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Tapping ancient knowledge to solve very modern problems


Centuries-old experience and practices of Indigenous people can unleash biocultural innovation to help solve some of society’s biggest problems, says study co-authored by Professor Jaideep Prabhu of Cambridge Judge Business School.

Indigenous boy shepherding reindeers in Mongolia.
Jaideep Prabhu.
Professor Jaideep Prabhu

Centuries-old Indigenous knowledge and practices around the world should be tapped to unleash the “biocultural innovation” that can help solve some of society’s most pressing problems, says a new study co-authored by Professor Jaideep Prabhu of Cambridge Judge Business School.

Many important drugs including treatment for HIV (from a flowering plant native to Peru) can be traced to such Indigenous know-how, and Indigenous agricultural practices ranging from intercropping to water harvesting have fuelled a fast-growing regenerative agricultural industry worth 10s of billions of dollars while sequestering carbon and enhancing biodiversity.

Converting the biosphere and ethnosphere to solve problems

Yet the study published in the Journal of Product Innovation Management concludes that there is plenty of untapped biocultural innovation that occurs at the intersection of 2 key “assets”: the biosphere (the sum total of all biological ecosystems) and the ethnosphere (the sum total of human knowledge and experience, much of that held by Indigenous people).

“Due to their immense biocultural diversity, we assert that these assets carry an ‘option value’ representing enormous innovation potential that can be converted, conserved or constructed to solve global challenges” such as slow economic growth, ecological decline and inequality, the study says.

Parallels between frugal innovation and Indigenous knowhow

Study co-author Jaideep Prabhu, Professor of Marketing at Cambridge Judge Business School, has for many years focused on initiatives in developing countries that have practical application in developed countries, including 2 books on frugal innovation, or making the most of limited resources.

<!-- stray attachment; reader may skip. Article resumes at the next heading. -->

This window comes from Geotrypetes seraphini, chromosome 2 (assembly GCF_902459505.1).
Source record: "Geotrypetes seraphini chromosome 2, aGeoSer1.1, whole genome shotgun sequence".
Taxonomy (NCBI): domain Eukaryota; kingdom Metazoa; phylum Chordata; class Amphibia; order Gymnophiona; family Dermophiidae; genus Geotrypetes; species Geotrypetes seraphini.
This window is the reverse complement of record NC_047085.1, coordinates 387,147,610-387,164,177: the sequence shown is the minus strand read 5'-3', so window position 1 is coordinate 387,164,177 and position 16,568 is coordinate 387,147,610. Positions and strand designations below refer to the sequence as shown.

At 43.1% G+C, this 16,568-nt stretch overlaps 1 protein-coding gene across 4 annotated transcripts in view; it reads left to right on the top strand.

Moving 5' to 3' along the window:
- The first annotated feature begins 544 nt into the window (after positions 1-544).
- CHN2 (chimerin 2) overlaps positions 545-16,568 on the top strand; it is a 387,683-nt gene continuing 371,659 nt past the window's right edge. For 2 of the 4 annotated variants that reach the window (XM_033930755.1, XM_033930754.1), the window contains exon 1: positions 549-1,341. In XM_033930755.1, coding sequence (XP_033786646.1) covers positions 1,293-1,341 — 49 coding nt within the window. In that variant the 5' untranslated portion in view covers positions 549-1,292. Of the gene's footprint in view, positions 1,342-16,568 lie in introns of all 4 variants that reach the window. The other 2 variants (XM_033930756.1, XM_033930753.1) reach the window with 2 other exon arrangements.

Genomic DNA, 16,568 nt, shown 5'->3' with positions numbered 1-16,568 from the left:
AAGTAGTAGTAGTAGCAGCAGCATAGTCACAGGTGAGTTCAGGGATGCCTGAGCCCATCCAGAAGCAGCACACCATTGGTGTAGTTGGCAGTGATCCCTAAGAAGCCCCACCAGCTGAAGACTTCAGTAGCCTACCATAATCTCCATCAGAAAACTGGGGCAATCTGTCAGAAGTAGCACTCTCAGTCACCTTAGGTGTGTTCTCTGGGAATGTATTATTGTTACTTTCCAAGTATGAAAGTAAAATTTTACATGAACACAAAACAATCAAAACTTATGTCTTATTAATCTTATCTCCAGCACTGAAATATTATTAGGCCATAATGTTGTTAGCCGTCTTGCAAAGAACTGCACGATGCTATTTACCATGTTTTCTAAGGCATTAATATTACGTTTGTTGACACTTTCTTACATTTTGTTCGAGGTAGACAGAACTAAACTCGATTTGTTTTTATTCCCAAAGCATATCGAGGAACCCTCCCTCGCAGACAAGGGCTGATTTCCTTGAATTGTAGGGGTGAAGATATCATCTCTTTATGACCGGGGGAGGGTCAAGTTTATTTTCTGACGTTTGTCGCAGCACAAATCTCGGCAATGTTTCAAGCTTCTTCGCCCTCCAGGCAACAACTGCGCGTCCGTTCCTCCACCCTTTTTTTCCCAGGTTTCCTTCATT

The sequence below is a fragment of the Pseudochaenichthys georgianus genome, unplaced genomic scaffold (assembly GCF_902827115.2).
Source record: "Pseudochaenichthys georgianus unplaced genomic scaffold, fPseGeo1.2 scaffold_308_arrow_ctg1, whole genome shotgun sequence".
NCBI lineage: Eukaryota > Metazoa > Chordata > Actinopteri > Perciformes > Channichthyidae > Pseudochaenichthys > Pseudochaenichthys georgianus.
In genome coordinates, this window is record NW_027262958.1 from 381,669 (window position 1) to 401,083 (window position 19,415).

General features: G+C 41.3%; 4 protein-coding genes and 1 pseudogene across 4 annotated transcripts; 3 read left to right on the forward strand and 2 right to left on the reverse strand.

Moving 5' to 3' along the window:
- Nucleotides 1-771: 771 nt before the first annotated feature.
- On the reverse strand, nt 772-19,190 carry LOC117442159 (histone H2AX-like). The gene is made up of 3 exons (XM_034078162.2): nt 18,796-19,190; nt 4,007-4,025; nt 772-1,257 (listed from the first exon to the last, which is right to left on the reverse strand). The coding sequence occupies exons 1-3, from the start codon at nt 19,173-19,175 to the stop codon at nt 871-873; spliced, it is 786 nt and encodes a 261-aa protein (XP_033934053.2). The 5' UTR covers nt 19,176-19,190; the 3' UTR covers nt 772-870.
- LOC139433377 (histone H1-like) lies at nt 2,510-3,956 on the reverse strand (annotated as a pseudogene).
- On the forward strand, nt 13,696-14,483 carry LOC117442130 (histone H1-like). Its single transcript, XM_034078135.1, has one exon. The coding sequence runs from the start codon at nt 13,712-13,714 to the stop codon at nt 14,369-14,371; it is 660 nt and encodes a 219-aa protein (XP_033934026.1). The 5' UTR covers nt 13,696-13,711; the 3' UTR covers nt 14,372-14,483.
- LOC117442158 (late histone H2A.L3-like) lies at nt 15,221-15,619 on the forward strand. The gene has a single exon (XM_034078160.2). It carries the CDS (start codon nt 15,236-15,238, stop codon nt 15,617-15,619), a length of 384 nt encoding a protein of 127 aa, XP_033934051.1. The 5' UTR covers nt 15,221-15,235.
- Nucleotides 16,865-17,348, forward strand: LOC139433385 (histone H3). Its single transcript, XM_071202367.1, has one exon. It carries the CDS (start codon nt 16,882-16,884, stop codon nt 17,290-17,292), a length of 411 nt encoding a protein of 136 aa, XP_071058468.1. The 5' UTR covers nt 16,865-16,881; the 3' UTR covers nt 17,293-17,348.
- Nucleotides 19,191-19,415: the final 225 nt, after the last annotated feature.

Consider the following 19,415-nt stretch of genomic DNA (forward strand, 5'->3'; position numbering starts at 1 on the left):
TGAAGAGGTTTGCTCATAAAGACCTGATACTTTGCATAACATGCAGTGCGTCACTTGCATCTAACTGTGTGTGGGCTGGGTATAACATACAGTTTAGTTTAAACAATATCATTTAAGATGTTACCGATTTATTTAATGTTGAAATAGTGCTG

“The potential for Indigenous knowledge and experience has parallels with frugal innovation in the sense of potential that can and should be tapped,” says Jaideep. “The study argues that there has been a major oversight in examining Indigenous practices and this results in untapped potential to address the world’s most serious and intractable problems.”

Three ways to unlock value from biocultural assets

The study says that the ethnosphere and biosphere share 4 traits – functionality, potentiality, vulnerability and inseparability – that can unlock new value from biocultural assets in 3 ways:

  1. Innovating to convert or unlock value, such as how the Kani tribe in India converted its traditional knowledge of the herbaceous plant Trichopus zeylanicus into a drug to treat fatigue and stress.
  2. Innovating to conserve or protect value. This includes a collaboration between NASA and Indigenous reindeer herders to sustainably manage the Arctic by combining sophisticated Indigenous knowhow with advanced Geographic Information Systems.
  3. Innovating to construct or restore value, such as “firestick farming” to combat the destructive impact of bushfires while improving the health and productivity of the land.

Why Indigenous communities should be seen as active co-creators

There have been many previous academic studies of Indigenous communities, but the immense innovation potential of such communities has regretfully been unexplored, the authors say. “Scholars and practitioners have often viewed Indigenous communities as passive beneficiaries or victims of new goods, services, processes, and business models, rather than seeing their potential as active (co-) creators,” the study says. “This is despite the profound impact of their knowledge to date.”

The study

The study in the Journal of Product Innovation Management – entitled “Biocultural innovation: innovating at the intersection of the biosphere and ethnosphere” – is co-authored by Jarrod Vassallo of the University of Sydney Business School, Sourindra Banerjee of Leeds University Business School, and Jaideep Prabhu of Cambridge Judge Business School.